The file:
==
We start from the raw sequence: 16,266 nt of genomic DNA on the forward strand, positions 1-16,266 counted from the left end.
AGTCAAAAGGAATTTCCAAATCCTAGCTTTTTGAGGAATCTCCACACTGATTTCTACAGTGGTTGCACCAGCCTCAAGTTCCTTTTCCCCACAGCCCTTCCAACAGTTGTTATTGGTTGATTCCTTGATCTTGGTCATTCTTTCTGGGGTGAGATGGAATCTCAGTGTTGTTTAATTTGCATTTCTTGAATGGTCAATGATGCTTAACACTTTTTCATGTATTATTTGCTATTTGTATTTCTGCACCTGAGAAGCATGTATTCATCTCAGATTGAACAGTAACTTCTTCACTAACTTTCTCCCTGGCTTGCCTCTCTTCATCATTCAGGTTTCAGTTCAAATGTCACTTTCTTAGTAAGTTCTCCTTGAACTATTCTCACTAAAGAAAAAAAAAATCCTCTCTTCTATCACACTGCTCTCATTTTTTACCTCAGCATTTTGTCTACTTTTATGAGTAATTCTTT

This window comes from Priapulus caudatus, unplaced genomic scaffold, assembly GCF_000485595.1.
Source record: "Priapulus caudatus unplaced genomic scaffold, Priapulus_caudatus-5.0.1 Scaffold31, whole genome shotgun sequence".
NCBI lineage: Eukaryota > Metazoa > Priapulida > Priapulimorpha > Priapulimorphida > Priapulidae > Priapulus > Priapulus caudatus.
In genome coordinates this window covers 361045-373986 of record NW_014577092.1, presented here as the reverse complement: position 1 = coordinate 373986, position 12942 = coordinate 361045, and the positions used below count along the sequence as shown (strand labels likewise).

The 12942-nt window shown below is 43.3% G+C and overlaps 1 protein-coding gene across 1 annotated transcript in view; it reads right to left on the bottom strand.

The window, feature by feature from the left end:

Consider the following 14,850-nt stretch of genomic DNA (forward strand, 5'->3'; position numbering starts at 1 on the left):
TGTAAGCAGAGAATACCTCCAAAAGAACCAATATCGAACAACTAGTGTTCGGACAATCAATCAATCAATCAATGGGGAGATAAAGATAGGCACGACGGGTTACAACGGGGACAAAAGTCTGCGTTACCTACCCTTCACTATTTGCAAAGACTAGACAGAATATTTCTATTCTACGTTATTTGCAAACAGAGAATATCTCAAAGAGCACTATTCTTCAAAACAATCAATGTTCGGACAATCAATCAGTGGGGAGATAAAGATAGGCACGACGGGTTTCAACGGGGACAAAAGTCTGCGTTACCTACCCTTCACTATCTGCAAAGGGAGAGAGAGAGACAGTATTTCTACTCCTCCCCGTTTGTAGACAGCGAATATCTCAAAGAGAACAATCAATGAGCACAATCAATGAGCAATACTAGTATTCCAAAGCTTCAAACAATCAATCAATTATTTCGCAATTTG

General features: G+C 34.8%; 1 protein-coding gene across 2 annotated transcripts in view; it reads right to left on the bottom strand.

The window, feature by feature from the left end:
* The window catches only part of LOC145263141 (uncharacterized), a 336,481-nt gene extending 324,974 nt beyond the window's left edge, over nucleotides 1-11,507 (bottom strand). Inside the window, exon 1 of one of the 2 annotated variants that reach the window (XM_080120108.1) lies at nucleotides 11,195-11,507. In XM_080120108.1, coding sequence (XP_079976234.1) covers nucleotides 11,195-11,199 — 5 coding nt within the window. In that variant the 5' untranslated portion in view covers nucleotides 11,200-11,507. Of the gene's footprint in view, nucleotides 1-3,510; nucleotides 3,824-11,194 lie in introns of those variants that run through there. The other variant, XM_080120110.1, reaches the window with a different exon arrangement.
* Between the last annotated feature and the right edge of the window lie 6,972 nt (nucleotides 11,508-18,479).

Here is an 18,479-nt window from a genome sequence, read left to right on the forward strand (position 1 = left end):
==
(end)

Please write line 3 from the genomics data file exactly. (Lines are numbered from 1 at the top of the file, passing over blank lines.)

This window comes from Priapulus caudatus, unplaced genomic scaffold, assembly GCF_000485595.1.